June 22, 2018
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On Eagle-Watched Shores

By Frances Drabick, Special to the BDN

No debris. No bodies. Not yet. Fishermen
on and near the bite of raw water, Down East
harvesters of deep and shallow sea, or
raking in low tides; they are not a passing
tale or lore of days gone by, but today’s men
filling grocery sea-shelves as scallop
dragger sinks along with all men aboard;
so close to rockweed, eagle-watched shores charted
near the Black River’s flow to Fundy or
a descent in Cobscook Bay’s ice-water
as sister-towns Eastport, Lubec mourn with
kin Campobello, Deer Island, Grand Manan;
two more, four more, six more; eight more; too many
overdue for supper from back then to today.

Stranded at the threshold between you and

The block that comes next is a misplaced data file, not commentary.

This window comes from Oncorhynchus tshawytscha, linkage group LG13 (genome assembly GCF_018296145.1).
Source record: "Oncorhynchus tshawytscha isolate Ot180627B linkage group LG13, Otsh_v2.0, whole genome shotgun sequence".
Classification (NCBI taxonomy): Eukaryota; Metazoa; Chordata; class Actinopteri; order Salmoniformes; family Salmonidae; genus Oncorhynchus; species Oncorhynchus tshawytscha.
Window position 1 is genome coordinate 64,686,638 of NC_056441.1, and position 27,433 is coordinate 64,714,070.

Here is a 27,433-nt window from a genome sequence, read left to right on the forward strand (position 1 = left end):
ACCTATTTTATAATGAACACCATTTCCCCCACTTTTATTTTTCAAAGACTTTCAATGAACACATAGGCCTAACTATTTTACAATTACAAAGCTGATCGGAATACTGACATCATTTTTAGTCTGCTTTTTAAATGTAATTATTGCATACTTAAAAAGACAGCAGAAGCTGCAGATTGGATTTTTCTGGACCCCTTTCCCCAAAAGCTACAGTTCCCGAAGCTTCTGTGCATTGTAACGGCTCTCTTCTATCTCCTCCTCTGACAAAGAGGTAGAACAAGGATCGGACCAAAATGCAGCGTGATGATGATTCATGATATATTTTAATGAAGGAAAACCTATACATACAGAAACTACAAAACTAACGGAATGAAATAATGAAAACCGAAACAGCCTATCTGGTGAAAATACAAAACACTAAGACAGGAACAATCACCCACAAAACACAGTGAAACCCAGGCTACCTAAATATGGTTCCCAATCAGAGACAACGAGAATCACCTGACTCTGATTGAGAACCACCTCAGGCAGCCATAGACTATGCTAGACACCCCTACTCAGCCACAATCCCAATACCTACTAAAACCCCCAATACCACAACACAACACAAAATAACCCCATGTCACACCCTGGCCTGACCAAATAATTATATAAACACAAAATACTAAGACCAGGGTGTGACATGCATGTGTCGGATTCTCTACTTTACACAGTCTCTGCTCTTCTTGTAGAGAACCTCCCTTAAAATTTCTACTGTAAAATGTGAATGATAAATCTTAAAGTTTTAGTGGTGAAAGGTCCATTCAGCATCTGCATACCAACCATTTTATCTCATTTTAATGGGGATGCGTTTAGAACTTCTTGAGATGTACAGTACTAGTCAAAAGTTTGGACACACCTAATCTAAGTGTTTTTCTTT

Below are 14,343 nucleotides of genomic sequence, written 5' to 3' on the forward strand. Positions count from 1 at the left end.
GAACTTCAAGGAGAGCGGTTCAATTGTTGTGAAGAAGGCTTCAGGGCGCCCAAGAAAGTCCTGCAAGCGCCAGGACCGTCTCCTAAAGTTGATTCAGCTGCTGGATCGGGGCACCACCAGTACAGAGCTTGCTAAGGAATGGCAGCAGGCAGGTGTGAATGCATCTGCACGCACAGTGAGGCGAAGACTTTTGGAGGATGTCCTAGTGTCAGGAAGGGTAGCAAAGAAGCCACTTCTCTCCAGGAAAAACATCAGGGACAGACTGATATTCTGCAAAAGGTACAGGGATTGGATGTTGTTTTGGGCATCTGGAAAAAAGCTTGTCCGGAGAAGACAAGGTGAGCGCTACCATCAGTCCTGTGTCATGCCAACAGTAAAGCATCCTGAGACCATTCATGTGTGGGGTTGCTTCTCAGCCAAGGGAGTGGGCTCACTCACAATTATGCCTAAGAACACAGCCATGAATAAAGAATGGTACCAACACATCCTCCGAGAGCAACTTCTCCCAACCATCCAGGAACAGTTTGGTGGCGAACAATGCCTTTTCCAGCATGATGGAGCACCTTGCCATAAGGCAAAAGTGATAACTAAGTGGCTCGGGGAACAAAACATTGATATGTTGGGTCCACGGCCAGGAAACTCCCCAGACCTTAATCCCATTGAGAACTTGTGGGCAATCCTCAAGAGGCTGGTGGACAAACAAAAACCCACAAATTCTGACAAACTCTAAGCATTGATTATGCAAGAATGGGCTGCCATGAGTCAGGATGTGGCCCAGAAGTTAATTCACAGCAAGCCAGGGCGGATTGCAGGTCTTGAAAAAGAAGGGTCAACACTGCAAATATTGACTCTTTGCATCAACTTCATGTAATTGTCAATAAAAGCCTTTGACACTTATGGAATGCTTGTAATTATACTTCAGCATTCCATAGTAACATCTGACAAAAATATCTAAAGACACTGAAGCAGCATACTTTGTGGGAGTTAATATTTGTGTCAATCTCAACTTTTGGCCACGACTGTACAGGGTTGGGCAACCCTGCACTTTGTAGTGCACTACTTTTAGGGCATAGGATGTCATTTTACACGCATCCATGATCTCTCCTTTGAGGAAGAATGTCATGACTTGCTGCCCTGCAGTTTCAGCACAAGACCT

them, below the brink of “almost made it”
they rest confined in their hull of clothes – we
weep and the fishermen do not return
home to communities who look for a
boat called The Whole Family – Bottom Basher,
Miss Priss, All American, that sends the
message from below in debris and fishing
crates that break the surface. Sometimes it’s him
floating alone with no tale to tell of
the others; of good men dragging hard wares,
against hard rocky sea beds, busted apart
hard as weighty engines take her down too fast.


Frances Drabick of Eastport wrote this poem in support for plans to raise a Lubec Memorial for fishermen who have lost their lives to the sea.

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